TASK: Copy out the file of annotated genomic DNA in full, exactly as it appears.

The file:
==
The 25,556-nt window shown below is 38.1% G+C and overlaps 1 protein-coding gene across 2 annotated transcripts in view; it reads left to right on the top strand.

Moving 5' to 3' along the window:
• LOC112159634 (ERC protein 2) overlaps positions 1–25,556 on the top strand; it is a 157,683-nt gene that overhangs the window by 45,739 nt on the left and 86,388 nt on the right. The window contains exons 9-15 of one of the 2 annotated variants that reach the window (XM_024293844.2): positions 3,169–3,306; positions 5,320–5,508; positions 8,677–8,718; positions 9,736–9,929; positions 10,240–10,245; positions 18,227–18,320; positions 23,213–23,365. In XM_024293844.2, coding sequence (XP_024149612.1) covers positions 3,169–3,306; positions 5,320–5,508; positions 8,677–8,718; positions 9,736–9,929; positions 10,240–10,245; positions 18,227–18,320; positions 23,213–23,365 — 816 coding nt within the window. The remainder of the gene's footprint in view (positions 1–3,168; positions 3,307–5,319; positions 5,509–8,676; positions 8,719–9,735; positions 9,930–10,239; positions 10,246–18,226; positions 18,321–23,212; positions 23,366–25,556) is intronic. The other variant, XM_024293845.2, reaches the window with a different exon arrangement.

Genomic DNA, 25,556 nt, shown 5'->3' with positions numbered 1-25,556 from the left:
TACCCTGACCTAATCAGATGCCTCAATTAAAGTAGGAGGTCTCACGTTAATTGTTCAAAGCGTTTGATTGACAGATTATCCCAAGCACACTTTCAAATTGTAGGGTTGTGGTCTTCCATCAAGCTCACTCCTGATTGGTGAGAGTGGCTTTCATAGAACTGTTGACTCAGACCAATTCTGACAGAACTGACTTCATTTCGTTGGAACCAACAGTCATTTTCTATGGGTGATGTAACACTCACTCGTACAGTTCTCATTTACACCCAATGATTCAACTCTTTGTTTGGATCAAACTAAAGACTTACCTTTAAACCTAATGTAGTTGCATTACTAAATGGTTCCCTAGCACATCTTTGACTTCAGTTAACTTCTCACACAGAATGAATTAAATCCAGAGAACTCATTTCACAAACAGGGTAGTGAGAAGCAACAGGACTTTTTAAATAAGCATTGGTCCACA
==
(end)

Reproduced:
The 25,556-nt window shown below is 38.1% G+C and overlaps 1 protein-coding gene across 2 annotated transcripts in view; it reads left to right on the top strand.

Moving 5' to 3' along the window:
• LOC112159634 (ERC protein 2) overlaps positions 1–25,556 on the top strand; it is a 157,683-nt gene that overhangs the window by 45,739 nt on the left and 86,388 nt on the right. The window contains exons 9-15 of one of the 2 annotated variants that reach the window (XM_024293844.2): positions 3,169–3,306; positions 5,320–5,508; positions 8,677–8,718; positions 9,736–9,929; positions 10,240–10,245; positions 18,227–18,320; positions 23,213–23,365. In XM_024293844.2, coding sequence (XP_024149612.1) covers positions 3,169–3,306; positions 5,320–5,508; positions 8,677–8,718; positions 9,736–9,929; positions 10,240–10,245; positions 18,227–18,320; positions 23,213–23,365 — 816 coding nt within the window. The remainder of the gene's footprint in view (positions 1–3,168; positions 3,307–5,319; positions 5,509–8,676; positions 8,719–9,735; positions 9,930–10,239; positions 10,246–18,226; positions 18,321–23,212; positions 23,366–25,556) is intronic. The other variant, XM_024293845.2, reaches the window with a different exon arrangement.

Genomic DNA, 25,556 nt, shown 5'->3' with positions numbered 1-25,556 from the left:
TACCCTGACCTAATCAGATGCCTCAATTAAAGTAGGAGGTCTCACGTTAATTGTTCAAAGCGTTTGATTGACAGATTATCCCAAGCACACTTTCAAATTGTAGGGTTGTGGTCTTCCATCAAGCTCACTCCTGATTGGTGAGAGTGGCTTTCATAGAACTGTTGACTCAGACCAATTCTGACAGAACTGACTTCATTTCGTTGGAACCAACAGTCATTTTCTATGGGTGATGTAACACTCACTCGTACAGTTCTCATTTACACCCAATGATTCAACTCTTTGTTTGGATCAAACTAAAGACTTACCTTTAAACCTAATGTAGTTGCATTACTAAATGGTTCCCTAGCACATCTTTGACTTCAGTTAACTTCTCACACAGAATGAATTAAATCCAGAGAACTCATTTCACAAACAGGGTAGTGAGAAGCAACAGGACTTTTTAAATAAGCATTGGTCCACA